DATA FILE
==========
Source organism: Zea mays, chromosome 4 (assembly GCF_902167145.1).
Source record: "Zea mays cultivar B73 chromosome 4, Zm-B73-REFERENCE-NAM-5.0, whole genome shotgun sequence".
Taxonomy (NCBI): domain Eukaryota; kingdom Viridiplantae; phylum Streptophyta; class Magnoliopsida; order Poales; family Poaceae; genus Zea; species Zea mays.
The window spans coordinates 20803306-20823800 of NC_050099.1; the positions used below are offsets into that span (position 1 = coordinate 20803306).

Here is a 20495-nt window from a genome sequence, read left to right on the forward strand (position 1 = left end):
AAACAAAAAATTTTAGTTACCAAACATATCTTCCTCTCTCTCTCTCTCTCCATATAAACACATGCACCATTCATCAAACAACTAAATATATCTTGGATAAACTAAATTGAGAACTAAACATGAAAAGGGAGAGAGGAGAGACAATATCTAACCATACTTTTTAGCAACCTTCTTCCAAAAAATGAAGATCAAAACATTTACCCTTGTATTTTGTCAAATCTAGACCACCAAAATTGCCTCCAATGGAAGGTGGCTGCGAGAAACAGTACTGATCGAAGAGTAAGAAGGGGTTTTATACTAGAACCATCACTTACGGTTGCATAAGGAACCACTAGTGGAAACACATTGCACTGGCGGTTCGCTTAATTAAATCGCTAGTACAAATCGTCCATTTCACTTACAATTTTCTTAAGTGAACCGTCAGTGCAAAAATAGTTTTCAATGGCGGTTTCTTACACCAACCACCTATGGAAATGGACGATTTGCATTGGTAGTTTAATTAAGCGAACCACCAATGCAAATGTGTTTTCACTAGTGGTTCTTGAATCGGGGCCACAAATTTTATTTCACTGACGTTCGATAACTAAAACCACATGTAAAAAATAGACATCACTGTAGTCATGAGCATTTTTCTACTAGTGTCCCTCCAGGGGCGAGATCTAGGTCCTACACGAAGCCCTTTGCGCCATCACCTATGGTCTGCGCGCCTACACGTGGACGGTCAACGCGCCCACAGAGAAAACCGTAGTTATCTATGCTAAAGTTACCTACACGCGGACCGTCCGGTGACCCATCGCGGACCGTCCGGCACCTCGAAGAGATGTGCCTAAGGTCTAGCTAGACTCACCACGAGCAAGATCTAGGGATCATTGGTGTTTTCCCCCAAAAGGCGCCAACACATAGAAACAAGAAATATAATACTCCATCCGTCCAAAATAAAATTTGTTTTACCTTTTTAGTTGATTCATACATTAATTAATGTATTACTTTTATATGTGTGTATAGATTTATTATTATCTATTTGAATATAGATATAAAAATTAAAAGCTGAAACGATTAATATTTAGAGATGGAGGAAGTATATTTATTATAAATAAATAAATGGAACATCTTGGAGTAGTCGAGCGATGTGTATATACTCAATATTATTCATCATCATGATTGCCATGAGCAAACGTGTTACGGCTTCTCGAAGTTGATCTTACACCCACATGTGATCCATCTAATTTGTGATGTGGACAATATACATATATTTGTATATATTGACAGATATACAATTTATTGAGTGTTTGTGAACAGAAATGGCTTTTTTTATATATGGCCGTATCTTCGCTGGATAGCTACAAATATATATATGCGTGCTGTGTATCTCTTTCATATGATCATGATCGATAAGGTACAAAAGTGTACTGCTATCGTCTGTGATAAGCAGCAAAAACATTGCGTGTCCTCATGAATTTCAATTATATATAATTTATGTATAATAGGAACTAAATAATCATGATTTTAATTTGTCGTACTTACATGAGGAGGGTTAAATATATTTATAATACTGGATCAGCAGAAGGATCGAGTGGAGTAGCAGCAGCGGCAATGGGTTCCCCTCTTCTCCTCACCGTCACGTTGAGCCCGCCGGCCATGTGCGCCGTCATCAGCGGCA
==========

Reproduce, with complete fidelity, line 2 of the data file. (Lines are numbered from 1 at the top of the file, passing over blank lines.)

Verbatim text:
Source record: "Zea mays cultivar B73 chromosome 4, Zm-B73-REFERENCE-NAM-5.0, whole genome shotgun sequence".